Miss You, Kate Eberlen’s debut novel, is a bit of a mixed bag. On one hand, there is a whiff of runaway bestselling hit about it. This is helped in no small way by its more than passing resemblance to other recent mega selling love stories, namely One Day and Me Before You. For the most part, though, Miss You is able to stand on its own two feet and add something to the genre.
The novel centres around Tess and Gus, two people who are absolutely made for each other. The only problem is … They keep missing each other.
For most of the 24 hours I was glued to the pages of this novel, there was nothing I wanted more than for Tess and Gus to meet. Eberlen’s writing skillfully brings these characters to life, they live and breathe. She made me laugh and cry along with them.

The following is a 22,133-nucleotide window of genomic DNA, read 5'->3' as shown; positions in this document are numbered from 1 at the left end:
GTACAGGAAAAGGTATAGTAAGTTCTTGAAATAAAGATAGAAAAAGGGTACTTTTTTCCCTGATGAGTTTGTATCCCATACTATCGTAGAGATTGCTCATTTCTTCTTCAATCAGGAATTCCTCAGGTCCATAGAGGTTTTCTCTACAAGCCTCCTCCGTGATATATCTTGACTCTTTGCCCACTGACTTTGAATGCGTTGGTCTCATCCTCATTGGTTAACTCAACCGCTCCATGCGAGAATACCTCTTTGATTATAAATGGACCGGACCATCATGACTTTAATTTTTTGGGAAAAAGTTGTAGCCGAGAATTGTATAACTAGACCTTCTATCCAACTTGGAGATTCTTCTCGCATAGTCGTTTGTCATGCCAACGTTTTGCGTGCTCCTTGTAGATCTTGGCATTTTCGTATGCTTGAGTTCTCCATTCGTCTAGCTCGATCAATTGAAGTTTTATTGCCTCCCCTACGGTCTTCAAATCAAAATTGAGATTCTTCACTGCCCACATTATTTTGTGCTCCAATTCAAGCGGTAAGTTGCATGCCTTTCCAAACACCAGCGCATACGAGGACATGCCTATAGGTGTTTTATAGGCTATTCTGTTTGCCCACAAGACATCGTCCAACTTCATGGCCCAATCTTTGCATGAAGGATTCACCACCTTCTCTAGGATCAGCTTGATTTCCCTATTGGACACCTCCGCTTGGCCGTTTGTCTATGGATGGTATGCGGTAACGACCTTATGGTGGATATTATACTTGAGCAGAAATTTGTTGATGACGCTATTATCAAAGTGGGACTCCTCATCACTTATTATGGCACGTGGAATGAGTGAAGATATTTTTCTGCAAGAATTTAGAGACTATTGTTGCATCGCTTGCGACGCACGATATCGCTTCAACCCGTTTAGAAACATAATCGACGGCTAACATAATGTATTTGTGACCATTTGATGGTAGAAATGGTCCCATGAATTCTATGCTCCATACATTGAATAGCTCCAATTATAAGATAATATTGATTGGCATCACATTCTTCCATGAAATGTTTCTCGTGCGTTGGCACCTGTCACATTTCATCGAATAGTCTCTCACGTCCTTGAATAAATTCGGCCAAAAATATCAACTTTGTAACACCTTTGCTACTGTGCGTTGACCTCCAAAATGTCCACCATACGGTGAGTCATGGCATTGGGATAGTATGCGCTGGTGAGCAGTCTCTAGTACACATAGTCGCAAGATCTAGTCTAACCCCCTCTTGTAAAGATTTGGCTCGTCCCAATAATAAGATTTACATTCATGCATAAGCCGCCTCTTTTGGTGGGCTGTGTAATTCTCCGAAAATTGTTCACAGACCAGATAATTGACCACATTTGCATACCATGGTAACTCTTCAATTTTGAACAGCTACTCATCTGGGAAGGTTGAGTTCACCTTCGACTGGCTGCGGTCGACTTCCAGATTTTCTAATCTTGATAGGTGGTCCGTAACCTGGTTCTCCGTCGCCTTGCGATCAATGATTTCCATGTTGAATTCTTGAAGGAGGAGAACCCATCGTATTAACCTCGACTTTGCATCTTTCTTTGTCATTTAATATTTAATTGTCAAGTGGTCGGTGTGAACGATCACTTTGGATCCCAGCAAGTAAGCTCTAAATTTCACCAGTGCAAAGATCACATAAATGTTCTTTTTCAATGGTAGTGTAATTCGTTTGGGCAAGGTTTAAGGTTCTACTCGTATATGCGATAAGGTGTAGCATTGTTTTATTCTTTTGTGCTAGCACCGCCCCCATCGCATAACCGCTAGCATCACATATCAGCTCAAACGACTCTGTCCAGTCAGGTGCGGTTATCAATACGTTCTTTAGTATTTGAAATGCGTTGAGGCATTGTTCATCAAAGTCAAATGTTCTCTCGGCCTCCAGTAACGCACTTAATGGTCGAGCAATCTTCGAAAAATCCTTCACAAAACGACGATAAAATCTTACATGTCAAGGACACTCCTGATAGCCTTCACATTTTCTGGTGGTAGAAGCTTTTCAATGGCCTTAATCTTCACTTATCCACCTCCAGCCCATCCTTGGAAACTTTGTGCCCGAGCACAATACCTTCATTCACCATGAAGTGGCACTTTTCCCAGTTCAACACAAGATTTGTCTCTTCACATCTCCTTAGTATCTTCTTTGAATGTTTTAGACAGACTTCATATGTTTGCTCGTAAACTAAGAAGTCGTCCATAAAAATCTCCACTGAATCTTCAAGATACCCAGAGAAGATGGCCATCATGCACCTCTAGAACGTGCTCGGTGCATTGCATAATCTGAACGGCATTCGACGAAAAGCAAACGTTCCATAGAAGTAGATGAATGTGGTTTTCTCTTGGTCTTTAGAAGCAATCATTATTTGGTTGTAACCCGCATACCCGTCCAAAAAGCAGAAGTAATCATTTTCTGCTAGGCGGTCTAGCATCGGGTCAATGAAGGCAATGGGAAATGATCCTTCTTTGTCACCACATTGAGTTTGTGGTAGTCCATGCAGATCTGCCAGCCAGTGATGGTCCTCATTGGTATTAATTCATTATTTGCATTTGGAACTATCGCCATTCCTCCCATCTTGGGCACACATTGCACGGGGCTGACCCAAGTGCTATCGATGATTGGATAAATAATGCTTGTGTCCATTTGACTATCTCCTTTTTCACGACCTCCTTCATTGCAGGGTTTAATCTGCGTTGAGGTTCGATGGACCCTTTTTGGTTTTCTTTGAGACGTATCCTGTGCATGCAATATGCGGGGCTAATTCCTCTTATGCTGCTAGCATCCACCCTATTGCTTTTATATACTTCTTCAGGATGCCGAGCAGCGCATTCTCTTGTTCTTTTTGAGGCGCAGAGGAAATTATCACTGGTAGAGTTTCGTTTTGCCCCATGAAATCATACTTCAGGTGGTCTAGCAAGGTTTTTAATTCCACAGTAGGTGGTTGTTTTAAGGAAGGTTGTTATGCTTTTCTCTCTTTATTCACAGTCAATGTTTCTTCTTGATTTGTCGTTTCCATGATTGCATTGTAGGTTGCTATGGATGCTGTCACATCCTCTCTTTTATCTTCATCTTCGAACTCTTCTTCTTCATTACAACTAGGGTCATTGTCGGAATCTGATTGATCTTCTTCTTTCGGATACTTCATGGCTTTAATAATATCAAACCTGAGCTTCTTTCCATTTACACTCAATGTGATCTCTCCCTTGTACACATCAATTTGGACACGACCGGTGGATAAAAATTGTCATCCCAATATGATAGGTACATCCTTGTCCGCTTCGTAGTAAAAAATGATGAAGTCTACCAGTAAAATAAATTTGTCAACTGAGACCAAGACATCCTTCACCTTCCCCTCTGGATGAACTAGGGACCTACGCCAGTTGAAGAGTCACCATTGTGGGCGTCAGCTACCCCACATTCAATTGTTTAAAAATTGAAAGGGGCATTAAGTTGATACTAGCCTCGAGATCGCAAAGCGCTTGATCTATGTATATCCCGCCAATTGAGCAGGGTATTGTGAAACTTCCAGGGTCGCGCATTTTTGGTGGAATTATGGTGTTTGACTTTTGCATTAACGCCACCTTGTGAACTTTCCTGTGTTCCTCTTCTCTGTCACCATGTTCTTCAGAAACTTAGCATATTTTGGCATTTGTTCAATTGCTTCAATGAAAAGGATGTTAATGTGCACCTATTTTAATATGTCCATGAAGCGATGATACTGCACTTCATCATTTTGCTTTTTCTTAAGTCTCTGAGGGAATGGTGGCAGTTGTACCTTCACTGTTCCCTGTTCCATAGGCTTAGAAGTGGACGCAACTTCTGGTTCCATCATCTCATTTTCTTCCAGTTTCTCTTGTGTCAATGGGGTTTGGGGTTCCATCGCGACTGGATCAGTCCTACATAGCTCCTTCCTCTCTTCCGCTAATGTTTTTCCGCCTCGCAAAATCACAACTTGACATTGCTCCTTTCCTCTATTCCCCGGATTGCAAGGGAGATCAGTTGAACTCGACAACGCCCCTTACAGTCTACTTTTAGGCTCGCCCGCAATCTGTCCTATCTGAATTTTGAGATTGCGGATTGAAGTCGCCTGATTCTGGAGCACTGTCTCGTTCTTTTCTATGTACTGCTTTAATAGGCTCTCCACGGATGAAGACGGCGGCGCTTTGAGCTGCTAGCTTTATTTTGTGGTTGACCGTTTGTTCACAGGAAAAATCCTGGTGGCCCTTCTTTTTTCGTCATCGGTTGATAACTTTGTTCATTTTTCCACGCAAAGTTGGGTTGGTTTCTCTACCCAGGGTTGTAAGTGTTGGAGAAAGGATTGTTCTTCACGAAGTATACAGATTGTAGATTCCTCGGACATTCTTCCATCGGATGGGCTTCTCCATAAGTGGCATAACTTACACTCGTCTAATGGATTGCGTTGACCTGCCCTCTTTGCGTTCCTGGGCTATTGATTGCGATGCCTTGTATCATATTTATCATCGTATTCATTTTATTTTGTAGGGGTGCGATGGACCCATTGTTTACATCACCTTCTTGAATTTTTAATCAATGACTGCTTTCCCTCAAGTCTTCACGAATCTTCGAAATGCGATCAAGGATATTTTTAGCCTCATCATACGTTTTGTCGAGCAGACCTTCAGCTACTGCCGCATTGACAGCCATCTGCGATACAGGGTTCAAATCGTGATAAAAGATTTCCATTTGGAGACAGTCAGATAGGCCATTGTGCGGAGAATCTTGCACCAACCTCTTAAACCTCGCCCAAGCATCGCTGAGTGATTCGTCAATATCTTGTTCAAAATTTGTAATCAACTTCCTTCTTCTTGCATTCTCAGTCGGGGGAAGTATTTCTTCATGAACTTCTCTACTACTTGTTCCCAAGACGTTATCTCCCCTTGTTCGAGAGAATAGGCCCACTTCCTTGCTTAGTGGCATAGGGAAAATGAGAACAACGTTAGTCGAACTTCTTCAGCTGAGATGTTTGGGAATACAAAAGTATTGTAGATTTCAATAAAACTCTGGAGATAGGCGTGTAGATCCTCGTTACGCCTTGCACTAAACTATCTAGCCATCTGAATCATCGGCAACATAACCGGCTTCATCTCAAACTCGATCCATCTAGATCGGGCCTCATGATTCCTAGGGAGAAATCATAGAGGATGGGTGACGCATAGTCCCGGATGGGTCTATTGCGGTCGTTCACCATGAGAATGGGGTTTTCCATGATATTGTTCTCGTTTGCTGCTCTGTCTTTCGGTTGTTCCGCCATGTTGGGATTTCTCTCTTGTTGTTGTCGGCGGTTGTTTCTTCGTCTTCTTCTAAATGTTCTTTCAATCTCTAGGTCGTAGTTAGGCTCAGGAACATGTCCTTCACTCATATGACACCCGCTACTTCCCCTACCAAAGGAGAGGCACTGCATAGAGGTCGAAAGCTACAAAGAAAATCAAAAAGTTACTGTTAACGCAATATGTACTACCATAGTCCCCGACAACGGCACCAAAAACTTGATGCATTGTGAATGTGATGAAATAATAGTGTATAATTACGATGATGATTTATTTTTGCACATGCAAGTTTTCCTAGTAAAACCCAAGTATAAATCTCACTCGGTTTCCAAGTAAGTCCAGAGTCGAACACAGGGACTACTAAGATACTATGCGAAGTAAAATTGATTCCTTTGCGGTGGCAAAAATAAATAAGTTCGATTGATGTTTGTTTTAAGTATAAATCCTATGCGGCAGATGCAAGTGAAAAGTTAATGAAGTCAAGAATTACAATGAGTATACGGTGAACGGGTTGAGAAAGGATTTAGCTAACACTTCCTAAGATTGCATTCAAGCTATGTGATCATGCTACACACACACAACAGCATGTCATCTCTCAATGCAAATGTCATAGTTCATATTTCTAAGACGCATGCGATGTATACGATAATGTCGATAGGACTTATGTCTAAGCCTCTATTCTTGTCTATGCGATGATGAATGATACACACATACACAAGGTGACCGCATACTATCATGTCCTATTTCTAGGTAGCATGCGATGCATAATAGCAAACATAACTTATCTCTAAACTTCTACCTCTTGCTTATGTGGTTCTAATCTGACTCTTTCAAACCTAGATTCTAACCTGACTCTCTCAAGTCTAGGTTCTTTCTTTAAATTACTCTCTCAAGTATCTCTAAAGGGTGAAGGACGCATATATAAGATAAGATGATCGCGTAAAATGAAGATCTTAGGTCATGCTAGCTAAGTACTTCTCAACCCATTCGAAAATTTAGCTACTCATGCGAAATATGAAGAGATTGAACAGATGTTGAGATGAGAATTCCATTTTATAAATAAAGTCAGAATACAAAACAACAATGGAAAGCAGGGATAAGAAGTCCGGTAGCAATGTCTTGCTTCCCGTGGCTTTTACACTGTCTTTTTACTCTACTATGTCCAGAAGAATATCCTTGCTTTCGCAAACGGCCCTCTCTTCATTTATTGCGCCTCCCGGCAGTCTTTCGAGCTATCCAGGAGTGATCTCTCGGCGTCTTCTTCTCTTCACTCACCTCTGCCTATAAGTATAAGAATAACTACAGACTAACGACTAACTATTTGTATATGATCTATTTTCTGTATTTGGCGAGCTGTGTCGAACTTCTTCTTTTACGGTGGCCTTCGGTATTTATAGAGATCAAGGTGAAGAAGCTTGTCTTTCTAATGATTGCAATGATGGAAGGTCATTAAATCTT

The ‘miss you’ of the title refers not just to Tess and Gus’s frequently thwarted meetings, but to the fact that both are living in the aftermath of loss and dealing with grief. Eberlen depicts the often sad and messy nature of everyday life with a pleasing lack of Richard Curtis gloss, which, for me, really lifted this novel and gave it an identity distinct from other recent blockbuster love stories.
But towards the end, Miss You runs out of steam. I really lost the sense that Tess and Gus belonged together as we got swept up in the peaks and troughs of their individual lives. I also had to suppress a howl of frustration at the ending (for fear of alarming my family), which was overly saccharine, ill-judged and poorly paced.
That said, there is much to enjoy about this novel and if you are looking for an absorbing love story with characters you can root for, you can certainly do much worse.